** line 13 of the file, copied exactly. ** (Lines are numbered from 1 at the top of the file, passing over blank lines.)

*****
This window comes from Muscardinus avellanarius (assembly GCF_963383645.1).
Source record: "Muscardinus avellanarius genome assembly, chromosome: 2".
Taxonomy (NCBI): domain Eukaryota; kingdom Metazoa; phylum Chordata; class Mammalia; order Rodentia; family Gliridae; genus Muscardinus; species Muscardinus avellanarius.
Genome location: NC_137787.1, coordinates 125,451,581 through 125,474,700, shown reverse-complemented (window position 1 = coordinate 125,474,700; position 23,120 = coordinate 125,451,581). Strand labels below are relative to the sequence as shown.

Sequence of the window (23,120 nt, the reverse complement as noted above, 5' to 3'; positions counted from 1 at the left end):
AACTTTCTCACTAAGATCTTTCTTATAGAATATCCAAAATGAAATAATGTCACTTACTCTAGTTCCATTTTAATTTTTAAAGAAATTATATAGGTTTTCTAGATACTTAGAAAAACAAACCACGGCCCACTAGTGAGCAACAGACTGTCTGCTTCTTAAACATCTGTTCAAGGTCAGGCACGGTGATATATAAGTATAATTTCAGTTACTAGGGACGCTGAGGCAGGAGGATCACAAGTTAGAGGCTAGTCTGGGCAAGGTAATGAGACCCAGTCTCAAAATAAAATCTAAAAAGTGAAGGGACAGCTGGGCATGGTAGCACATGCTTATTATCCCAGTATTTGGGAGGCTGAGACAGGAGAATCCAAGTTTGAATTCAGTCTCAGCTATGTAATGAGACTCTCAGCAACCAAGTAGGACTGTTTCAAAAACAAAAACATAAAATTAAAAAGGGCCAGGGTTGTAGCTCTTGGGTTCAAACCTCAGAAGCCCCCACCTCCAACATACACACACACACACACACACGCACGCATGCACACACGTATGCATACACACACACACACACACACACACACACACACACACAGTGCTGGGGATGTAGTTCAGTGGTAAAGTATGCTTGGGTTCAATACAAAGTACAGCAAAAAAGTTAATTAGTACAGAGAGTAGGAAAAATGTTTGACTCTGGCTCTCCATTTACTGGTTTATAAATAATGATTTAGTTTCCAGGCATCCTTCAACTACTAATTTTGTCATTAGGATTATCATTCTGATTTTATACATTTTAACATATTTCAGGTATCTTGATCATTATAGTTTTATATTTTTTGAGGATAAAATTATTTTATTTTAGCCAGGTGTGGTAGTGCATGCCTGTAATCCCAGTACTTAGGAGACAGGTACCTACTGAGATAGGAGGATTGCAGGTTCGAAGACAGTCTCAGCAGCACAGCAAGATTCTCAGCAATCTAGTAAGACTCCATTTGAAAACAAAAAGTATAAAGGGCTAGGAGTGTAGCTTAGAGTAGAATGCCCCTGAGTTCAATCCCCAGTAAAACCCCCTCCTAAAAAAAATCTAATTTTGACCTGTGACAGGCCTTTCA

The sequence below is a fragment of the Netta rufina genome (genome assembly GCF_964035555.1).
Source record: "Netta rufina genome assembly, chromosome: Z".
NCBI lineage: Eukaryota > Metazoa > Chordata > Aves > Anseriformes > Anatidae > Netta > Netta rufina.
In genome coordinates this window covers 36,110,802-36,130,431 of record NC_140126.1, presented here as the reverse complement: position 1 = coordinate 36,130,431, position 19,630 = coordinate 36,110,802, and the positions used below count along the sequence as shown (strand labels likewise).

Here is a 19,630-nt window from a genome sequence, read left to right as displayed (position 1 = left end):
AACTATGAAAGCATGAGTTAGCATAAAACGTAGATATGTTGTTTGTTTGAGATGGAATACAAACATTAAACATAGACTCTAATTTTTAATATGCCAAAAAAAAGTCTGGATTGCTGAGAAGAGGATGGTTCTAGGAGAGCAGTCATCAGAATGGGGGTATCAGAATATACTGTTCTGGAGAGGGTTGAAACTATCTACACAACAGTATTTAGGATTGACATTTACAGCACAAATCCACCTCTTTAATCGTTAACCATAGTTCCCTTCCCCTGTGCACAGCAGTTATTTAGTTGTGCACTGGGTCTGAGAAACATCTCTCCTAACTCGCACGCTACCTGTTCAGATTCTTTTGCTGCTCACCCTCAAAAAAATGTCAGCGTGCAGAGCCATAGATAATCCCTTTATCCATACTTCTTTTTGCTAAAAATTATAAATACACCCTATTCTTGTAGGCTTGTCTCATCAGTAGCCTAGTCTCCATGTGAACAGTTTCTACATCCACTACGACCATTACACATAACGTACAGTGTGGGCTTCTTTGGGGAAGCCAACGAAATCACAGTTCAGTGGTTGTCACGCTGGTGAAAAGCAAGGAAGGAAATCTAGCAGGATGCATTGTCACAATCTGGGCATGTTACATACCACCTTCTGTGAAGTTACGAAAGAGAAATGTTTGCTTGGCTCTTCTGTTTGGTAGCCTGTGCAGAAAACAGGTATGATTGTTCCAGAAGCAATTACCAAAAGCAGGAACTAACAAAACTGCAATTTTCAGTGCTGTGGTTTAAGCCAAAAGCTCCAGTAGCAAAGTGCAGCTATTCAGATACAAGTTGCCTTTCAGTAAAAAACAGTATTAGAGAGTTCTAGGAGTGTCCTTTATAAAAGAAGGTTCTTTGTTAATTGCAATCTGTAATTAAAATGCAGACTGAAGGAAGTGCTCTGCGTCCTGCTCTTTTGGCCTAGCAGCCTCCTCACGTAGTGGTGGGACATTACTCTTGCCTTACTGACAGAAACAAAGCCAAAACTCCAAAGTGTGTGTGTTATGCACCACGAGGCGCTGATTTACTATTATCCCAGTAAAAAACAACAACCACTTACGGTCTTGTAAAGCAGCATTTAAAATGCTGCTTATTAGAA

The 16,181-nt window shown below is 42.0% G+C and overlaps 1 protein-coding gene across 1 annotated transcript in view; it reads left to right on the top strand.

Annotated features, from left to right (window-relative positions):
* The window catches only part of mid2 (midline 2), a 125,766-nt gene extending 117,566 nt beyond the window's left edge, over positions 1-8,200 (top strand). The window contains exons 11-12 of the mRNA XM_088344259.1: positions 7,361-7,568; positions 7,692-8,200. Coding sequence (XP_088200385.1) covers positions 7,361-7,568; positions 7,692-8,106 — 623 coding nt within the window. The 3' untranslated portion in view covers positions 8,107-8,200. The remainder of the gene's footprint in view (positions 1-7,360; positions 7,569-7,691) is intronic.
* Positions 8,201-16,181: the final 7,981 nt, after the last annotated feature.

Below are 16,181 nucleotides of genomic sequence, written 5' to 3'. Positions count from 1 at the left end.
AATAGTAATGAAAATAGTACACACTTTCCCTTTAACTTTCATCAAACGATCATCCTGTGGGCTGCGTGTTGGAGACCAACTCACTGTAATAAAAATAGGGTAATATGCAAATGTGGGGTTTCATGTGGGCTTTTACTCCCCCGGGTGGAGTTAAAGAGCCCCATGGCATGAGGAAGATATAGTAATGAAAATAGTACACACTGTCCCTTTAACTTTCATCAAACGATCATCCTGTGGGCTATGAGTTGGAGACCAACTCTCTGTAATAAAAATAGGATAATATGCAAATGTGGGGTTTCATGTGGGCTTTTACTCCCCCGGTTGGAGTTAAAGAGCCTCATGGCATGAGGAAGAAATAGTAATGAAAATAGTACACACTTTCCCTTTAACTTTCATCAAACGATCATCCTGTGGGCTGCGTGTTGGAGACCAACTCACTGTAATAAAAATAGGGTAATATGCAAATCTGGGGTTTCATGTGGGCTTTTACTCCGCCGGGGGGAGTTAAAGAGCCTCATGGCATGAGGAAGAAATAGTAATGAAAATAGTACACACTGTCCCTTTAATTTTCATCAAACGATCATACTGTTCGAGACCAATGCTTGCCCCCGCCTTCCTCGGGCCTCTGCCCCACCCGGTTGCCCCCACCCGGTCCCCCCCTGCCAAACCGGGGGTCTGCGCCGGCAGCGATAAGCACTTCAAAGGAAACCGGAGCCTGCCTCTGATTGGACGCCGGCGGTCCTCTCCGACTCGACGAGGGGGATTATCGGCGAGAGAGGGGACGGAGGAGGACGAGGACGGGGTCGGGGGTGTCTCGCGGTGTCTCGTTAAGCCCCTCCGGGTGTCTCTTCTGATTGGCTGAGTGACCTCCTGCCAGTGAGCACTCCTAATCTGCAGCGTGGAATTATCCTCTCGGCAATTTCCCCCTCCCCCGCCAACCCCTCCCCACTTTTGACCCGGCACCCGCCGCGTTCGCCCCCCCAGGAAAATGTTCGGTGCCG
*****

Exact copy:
The 16,181-nt window shown below is 42.0% G+C and overlaps 1 protein-coding gene across 1 annotated transcript in view; it reads left to right on the top strand.